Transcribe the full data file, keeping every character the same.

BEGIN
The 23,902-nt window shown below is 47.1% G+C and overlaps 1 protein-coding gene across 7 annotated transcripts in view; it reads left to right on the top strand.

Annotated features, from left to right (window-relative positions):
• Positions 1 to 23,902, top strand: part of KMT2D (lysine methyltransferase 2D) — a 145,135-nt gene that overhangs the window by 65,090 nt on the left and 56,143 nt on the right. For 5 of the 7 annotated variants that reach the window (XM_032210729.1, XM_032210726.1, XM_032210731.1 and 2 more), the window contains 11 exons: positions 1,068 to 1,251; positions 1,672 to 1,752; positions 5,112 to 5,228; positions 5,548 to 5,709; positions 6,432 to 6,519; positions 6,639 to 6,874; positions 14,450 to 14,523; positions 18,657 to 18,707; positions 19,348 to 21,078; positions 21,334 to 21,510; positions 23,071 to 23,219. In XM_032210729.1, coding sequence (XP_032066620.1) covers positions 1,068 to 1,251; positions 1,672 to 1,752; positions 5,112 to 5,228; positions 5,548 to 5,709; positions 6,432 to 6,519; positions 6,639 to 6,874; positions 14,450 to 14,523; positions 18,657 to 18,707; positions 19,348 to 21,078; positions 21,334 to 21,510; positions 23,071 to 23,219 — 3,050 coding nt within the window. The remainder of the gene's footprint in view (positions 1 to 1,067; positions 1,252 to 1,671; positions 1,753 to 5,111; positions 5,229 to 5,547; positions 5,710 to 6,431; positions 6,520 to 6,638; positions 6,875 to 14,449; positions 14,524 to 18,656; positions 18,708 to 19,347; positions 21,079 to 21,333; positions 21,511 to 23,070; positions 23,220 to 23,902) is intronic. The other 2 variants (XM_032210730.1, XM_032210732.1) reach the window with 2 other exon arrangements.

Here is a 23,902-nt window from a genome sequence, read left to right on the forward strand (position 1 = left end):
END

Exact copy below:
The 23,902-nt window shown below is 47.1% G+C and overlaps 1 protein-coding gene across 7 annotated transcripts in view; it reads left to right on the top strand.

Annotated features, from left to right (window-relative positions):
• Positions 1 to 23,902, top strand: part of KMT2D (lysine methyltransferase 2D) — a 145,135-nt gene that overhangs the window by 65,090 nt on the left and 56,143 nt on the right. For 5 of the 7 annotated variants that reach the window (XM_032210729.1, XM_032210726.1, XM_032210731.1 and 2 more), the window contains 11 exons: positions 1,068 to 1,251; positions 1,672 to 1,752; positions 5,112 to 5,228; positions 5,548 to 5,709; positions 6,432 to 6,519; positions 6,639 to 6,874; positions 14,450 to 14,523; positions 18,657 to 18,707; positions 19,348 to 21,078; positions 21,334 to 21,510; positions 23,071 to 23,219. In XM_032210729.1, coding sequence (XP_032066620.1) covers positions 1,068 to 1,251; positions 1,672 to 1,752; positions 5,112 to 5,228; positions 5,548 to 5,709; positions 6,432 to 6,519; positions 6,639 to 6,874; positions 14,450 to 14,523; positions 18,657 to 18,707; positions 19,348 to 21,078; positions 21,334 to 21,510; positions 23,071 to 23,219 — 3,050 coding nt within the window. The remainder of the gene's footprint in view (positions 1 to 1,067; positions 1,252 to 1,671; positions 1,753 to 5,111; positions 5,229 to 5,547; positions 5,710 to 6,431; positions 6,520 to 6,638; positions 6,875 to 14,449; positions 14,524 to 18,656; positions 18,708 to 19,347; positions 21,079 to 21,333; positions 21,511 to 23,070; positions 23,220 to 23,902) is intronic. The other 2 variants (XM_032210730.1, XM_032210732.1) reach the window with 2 other exon arrangements.

Here is a 23,902-nt window from a genome sequence, read left to right on the forward strand (position 1 = left end):